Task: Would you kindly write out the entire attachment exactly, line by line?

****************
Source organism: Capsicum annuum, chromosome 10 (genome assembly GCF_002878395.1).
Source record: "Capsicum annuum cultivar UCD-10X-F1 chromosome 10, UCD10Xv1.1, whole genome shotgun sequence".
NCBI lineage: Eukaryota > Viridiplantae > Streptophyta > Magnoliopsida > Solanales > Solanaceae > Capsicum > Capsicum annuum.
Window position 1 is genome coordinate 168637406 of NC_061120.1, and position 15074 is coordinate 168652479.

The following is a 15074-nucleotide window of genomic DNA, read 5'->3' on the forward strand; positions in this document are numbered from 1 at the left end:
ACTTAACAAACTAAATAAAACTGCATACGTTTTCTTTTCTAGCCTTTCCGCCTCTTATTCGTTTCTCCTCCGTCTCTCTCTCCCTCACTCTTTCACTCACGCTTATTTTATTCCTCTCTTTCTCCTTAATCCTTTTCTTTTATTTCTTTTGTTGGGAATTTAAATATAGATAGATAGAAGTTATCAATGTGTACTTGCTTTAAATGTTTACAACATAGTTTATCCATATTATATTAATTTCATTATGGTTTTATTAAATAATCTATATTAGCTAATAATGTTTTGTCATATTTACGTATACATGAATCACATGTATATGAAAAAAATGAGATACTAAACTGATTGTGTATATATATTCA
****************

Source organism: Capsicum annuum, chromosome 10 (genome assembly GCF_002878395.1).
Source record: "Capsicum annuum cultivar UCD-10X-F1 chromosome 10, UCD10Xv1.1, whole genome shotgun sequence".
NCBI lineage: Eukaryota > Viridiplantae > Streptophyta > Magnoliopsida > Solanales > Solanaceae > Capsicum > Capsicum annuum.
Window position 1 is genome coordinate 168637406 of NC_061120.1, and position 15074 is coordinate 168652479.

The following is a 15074-nucleotide window of genomic DNA, read 5'->3' on the forward strand; positions in this document are numbered from 1 at the left end:
ACTTAACAAACTAAATAAAACTGCATACGTTTTCTTTTCTAGCCTTTCCGCCTCTTATTCGTTTCTCCTCCGTCTCTCTCTCCCTCACTCTTTCACTCACGCTTATTTTATTCCTCTCTTTCTCCTTAATCCTTTTCTTTTATTTCTTTTGTTGGGAATTTAAATATAGATAGATAGAAGTTATCAATGTGTACTTGCTTTAAATGTTTACAACATAGTTTATCCATATTATATTAATTTCATTATGGTTTTATTAAATAATCTATATTAGCTAATAATGTTTTGTCATATTTACGTATACATGAATCACATGTATATGAAAAAAATGAGATACTAAACTGATTGTGTATATATATTCA